The chapters set out above give us a detailed description of this quite ambitious concept. Manners designed Normative Power Europe concept with an intention to step away from dominating military and civilian approaches which, as he thought, were emphasising empirical aspects of EU policies and institutions. So, this concept should have broken away with this tradition by enriching the debate over EU international identity and role with more focus on cognitive processes. However, achieving this ambitious goal turned out to be quite challenging task and the title of Manners’ his principal work – “Normative Power Europe – a contradiction in terms?” – speaks for itself. Quite understandably, assessment of the concept in the academic circles was not unambiguous. Some authors (Hyde-Price 2006) have expressed thoroughly critical evaluation declaring its inability to explain several changes occurring in the area of EU’s military building16 as well as the stance of EU in recent conflicts (Yugoslavia, Iraq). While others (Diez 2005, Sjursen 2006, Tocci 2008) in overall accepted this approach even though criticized certain parts of it. But this critique has meant to polish and supplement it rather than to discredit.
One of the commonly criticized points in Manners’ concept is the question about the sources of this normativity. 17 Unlike Manners and Tocci who resolve the problem appealing to Kantian philosophy and EU’s institutional peculiarities that shape a distinctive manner of how EU views the world, Kagan (2003) suggests completely contrasting point of view. According to Kagan, the EU’s inclination towards normative behaviour is inspired by its military weakness and the lack of relevant foreign policy tools making the EU unable to solve pressing security challenges. Thus, the EU prefers to act normatively in order to compensate the lack of its defence capabilities while most of the “dirty work” is left for the US.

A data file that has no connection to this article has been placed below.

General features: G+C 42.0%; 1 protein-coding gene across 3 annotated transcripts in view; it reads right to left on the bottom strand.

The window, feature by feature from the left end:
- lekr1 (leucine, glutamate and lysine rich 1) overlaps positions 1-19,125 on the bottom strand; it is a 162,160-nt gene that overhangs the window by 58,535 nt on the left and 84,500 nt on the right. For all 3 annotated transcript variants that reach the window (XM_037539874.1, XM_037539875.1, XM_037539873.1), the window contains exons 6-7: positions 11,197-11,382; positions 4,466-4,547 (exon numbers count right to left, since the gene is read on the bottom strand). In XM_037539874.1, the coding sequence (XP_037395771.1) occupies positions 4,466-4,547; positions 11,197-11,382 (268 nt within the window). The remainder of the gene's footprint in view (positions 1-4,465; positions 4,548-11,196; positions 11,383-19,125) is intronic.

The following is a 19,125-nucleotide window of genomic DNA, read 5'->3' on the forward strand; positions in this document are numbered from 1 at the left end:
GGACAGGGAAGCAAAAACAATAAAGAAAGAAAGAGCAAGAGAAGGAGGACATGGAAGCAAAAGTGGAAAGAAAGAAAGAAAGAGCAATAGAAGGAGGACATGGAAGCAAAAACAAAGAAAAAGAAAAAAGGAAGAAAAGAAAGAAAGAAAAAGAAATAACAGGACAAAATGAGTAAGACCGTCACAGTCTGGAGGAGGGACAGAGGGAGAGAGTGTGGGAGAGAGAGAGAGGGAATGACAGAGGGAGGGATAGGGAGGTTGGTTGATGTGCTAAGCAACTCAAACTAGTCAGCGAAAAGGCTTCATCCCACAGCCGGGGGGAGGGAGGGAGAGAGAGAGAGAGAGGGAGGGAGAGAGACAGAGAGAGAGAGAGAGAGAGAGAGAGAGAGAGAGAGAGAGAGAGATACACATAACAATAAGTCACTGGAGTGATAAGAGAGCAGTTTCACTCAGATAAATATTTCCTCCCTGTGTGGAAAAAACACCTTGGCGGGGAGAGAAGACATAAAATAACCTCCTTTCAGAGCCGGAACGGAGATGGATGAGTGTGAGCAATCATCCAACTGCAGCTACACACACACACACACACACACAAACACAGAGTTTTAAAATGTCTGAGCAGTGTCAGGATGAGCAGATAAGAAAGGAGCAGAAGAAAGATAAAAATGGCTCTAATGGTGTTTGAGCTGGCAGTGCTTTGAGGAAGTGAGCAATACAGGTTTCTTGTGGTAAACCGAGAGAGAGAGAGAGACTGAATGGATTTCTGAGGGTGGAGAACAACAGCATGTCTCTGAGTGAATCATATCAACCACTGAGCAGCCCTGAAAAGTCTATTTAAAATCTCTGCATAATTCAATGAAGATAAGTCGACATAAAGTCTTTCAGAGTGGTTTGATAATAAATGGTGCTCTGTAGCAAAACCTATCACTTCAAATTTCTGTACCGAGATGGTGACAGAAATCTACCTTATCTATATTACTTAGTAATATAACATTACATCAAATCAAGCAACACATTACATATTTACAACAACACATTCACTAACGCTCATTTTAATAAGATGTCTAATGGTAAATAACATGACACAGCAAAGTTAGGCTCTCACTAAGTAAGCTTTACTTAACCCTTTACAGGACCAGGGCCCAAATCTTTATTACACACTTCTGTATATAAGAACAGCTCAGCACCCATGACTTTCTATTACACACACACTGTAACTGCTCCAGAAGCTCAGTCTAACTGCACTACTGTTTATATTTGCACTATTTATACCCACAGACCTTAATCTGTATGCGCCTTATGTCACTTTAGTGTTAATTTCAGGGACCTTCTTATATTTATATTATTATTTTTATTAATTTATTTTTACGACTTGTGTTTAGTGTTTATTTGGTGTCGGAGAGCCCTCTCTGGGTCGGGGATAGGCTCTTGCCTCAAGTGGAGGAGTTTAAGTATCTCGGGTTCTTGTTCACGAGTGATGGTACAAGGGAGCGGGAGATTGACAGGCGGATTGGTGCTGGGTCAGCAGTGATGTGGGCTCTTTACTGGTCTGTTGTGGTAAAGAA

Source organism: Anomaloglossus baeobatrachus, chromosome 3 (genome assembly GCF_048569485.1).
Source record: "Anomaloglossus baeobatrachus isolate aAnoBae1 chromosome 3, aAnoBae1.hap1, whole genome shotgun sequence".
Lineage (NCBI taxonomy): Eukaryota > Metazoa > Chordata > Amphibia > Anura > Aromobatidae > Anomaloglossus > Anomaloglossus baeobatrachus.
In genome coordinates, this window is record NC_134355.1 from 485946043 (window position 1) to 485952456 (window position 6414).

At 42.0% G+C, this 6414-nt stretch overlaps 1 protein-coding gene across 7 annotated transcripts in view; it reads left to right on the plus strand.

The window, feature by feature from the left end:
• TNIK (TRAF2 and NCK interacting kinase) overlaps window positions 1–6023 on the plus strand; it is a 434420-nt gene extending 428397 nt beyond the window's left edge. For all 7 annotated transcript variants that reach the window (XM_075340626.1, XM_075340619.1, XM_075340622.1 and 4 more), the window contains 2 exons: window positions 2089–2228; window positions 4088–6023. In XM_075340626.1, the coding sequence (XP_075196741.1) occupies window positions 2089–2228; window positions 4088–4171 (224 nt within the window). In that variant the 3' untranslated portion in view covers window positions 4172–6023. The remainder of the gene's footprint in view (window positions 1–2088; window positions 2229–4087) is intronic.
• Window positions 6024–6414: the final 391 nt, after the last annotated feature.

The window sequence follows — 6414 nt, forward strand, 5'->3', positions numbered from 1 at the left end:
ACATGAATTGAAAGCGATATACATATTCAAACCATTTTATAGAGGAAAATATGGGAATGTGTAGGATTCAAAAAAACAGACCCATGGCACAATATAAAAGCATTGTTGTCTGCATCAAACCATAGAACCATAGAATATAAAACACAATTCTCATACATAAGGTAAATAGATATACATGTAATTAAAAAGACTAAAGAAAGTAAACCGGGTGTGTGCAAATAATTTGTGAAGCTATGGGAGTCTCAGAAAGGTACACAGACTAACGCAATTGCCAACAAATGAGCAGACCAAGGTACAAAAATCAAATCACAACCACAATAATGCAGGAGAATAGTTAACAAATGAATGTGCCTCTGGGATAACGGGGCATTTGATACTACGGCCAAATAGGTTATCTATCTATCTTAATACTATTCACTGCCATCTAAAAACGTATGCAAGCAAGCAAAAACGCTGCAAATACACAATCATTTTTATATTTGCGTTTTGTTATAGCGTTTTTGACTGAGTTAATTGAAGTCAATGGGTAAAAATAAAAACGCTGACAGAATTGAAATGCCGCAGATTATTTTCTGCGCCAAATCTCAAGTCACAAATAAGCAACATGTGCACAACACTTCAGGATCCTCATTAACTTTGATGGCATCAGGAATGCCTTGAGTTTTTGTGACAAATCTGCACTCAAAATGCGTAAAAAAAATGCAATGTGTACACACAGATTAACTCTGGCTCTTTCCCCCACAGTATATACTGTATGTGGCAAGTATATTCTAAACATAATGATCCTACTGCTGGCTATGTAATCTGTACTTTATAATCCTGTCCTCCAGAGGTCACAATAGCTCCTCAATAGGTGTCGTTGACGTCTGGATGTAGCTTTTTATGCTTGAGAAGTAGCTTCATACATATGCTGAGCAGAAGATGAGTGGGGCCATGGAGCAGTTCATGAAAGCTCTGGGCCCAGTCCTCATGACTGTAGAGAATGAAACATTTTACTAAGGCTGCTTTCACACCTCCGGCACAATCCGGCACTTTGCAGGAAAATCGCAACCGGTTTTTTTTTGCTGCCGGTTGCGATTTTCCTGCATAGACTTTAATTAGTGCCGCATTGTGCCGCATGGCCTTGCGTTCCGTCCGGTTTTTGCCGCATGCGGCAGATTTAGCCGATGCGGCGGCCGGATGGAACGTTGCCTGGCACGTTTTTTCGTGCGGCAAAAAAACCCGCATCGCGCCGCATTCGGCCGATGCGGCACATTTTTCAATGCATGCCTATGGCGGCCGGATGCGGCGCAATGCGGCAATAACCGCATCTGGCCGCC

Reconciliation of normative goals with non-normative interests is another dilemma in the normative concept. The pursuit of normative interests (promotion of democracy, human rights etc.) may ultimately gain EU some strategic advantages. In this sense, practice of “humanitarian intervention” for protection of human rights during the international conflicts can help the initiator to advance its hegemonic power (Lieven and Hulsman, 2006). By the same token, initiating normative action in one case and refraining from acting normatively in another or, in other words, applying double standards in circumstances when material interests prevail (e.g. pursuit of energy security) represents another side of this problem.
Another disputable point in the normative concept concerns instruments, particularly sanctioning. Imposing economic sanctions on countries, even if their behaviour violates international law, undermines ethical compliance of sanctions with normativity criterions. Although, some authors defend sanctioning policy referring to its “targeting” nature that helps to evade harmful impact on masses (e.g. sanctions against government officials in Belarus), but in practice this policy can be extended to span key areas of economy, consequently affecting common people (e.g. sanctions against Iran which included ban of oil/gas import).